• Funded deferred compensation plans involve the advanced funding for services previously rendered by an employee, but payable in the future. The employee is taxed at the time employer contributions are made to a trust or when premiums are paid for an annuity contract to the extent that the employee's interest in the benefits are substantially vested. The benefits are substantially vested at the point in time that the amounts are: transferable or not subject to a substantial risk of forfeiture (IRC Section 402(b)(1) and related Treas. Regs. 1.402(b)-1). The employer generally is entitled to claim a related tax deduction in the year that the employee includes the benefits in income (IRC Section 404(a)(5)). Similar rules apply to IRC Section 83 transfers discussed below.
  • Unfunded deferred compensation arrangements generally defer the employee's taxable income, and the related employer's tax deduction, until such time that the employee vests in all or a portion of the deferred compensation amounts (IRC Section 402(b)(2) and 404(a)).

IRC Section 409A applies special rules to any non-qualified arrangement involving amounts deferred after December 31, 2004. Special rules also apply to plans involving pre-2005 deferrals, to the extent the employer or employee makes a "material modification" to an existing deferred compensation plan. These rules place detailed limitations on when the deferred amounts can be paid out upon: disability, date of separation from service, death, a change in ownership, a fixed date of distribution, or the occurrence of an unforeseen emergency. Violation of these and other administrative rules can cause retroactive "constructive receipt" of the deferred amounts back to the point in time the amounts were originally deferred. In addition to the tax hit in a prior year, additional interest at one percent above the statutory late payment rate, plus up to 20 percent in penalties can apply to any deferred compensation violations.

Options, Stock Sales and Other Non-Cash Awards

Statutory or "Qualified" stock options and "Nonqualified" stock options can offer employees significant upside in their compensation packages. These options also offer tax planning opportunities that can allow the employees to realize ordinary and/or capital gain income, with some level of control as to the timing and type of income they ultimately recognize. The employee's timing and nature of the reportable income will also generally control the timing and level of the employee's tax deduction.

For example, if an employee is awarded 1,000 nonqualified stock options to acquire common shares of BioTech, Inc. for one dollar per share, and the stock appreciates to three dollars per share at the time the employee exercises the options, both the employee's reportable income and employer's tax deduction, generally equal to $2,000 — the spread between the one dollar "strike price" and the fair market value per share on the date of the option holder's exercise (IRC Section 421(a)(3)).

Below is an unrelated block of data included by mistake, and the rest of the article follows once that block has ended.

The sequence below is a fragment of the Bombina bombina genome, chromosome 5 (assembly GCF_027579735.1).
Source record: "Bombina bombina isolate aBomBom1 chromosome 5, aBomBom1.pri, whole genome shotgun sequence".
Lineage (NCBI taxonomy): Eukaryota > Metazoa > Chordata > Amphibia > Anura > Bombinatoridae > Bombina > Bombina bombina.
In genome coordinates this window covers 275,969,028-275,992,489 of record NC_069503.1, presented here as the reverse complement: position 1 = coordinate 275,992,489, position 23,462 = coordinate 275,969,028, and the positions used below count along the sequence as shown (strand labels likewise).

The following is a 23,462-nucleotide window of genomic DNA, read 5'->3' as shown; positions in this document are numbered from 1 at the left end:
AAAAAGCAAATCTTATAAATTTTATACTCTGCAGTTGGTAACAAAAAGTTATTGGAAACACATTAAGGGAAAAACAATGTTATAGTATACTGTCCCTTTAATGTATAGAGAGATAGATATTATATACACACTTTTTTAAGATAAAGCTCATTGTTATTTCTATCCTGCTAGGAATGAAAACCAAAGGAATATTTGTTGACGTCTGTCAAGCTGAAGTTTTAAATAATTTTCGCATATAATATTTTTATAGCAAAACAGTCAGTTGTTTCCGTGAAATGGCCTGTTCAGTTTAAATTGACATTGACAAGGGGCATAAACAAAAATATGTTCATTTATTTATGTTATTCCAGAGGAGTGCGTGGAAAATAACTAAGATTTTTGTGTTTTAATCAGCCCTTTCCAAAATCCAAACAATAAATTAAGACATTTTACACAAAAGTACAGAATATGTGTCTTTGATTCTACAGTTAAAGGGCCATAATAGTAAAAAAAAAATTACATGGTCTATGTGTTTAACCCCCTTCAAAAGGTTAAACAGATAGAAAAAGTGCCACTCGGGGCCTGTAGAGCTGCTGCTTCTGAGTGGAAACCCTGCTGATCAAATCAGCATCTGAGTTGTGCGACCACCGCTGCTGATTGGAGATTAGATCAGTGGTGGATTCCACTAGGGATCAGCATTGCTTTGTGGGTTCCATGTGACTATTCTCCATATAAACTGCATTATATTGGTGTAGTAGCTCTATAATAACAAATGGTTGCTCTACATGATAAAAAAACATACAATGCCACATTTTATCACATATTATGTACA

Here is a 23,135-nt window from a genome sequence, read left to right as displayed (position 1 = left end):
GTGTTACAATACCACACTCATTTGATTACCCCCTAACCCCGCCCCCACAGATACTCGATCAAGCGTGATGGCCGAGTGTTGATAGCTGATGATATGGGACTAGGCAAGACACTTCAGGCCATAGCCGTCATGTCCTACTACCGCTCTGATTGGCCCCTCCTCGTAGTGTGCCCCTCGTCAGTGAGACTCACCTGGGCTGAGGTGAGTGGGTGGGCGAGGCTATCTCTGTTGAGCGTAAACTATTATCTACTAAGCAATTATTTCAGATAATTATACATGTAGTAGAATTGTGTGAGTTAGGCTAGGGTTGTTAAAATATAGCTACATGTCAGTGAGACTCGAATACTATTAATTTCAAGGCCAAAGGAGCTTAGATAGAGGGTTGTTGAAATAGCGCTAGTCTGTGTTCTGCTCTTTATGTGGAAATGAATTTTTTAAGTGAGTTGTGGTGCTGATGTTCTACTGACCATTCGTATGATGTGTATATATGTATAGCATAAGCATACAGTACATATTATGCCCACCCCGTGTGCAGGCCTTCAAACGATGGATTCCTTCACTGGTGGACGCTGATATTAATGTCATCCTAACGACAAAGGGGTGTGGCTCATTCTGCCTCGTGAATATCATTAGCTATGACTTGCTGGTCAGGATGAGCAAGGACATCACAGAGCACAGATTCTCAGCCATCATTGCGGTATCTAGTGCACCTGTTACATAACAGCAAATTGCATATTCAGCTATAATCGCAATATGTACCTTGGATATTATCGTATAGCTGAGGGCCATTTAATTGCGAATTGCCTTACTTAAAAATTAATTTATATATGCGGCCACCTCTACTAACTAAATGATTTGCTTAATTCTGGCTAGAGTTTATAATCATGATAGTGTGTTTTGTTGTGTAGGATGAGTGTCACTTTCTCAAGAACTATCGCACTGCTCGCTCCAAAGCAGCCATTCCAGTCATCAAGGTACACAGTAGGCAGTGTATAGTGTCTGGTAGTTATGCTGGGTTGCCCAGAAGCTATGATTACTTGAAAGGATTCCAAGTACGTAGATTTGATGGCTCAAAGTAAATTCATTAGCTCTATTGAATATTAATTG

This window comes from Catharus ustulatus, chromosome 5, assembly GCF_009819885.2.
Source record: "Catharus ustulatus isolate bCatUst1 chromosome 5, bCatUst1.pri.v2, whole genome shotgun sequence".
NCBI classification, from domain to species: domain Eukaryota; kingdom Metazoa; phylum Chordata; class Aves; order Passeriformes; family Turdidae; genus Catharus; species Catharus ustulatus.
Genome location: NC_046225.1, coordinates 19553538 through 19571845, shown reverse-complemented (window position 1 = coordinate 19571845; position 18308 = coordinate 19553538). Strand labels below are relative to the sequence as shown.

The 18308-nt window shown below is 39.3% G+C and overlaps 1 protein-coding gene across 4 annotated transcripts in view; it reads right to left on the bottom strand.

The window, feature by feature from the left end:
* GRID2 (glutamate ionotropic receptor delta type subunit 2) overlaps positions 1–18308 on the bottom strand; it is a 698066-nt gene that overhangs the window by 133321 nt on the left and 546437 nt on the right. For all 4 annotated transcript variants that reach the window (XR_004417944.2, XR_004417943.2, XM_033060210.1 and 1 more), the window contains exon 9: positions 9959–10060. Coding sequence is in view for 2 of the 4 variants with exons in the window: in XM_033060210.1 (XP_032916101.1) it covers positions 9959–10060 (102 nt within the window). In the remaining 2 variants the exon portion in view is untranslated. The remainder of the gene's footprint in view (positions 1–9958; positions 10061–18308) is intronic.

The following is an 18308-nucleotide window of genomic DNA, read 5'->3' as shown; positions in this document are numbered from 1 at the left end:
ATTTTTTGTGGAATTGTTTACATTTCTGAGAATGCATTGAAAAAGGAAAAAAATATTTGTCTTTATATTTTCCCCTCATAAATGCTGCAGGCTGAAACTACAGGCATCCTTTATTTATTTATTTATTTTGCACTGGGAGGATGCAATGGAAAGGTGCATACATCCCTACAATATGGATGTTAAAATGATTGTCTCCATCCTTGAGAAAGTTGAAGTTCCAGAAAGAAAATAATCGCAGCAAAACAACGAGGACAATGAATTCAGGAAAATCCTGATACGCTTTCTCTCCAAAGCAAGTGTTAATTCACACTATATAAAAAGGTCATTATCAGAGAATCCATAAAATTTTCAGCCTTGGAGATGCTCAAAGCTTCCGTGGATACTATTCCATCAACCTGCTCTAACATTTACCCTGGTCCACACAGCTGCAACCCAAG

However, if the options meet the requirements of IRC Section 422(a) to qualify as Qualified/Incentive Stock Options (ISO), and the employee does not exercise the options until after one year of issuance, and the employee does not dispose of the underlying shares until at least two years from the date the options were issued, then the employee has no reportable "regular" taxable income until the shares are actually sold.

Employee stock purchase plans, meeting the IRC Section 423(b) requirements that allow companies to issue shares to employees at up to a 15 percent discount, can also offer an additional tax advantaged employee benefit.

Stock options and employee stock purchase plans can be very effective tax planning tools for both employees and employers when the stock is appreciating before it is sold. Unfortunately, when the stock falls in value between the date of issuance and the time it is sold, the employee can be left with a situation in which he or she may have a limited or nondeductible capital loss. Therefore, careful planning and thorough modeling of various scenarios are necessary to minimize the possibility of reporting ordinary or AMT income in early years when options are exercised, and then reporting capital losses in the year the acquired stock is ultimately sold.

Employees in certain companies may hold both nonqualified options and ISOs, which can offer additional planning opportunities to maximize the after-tax results. Regardless of the types of options held, employees with "in-the-money" options should work with their investment advisors to develop a long-term strategy to diversify their holdings so they're not overly concentrated in their employer's stock — particularly if employer stock is also held in the employee's retirement plan.

Conclusion

Employers can maximize their after-tax profits by fully evaluating the numerous ways to provide cash and noncash benefits to their employees in the most cost-effective matter. The rules can occasionally be complex, but ignorance always has the biggest price tag.

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Blake Christian, CPA/MBT, is a Tax Partner in the Long Beach Office of Holthouse, Carlin & Van Trigt, LLP and is Co-Founder of National Tax Credit Group, LLC.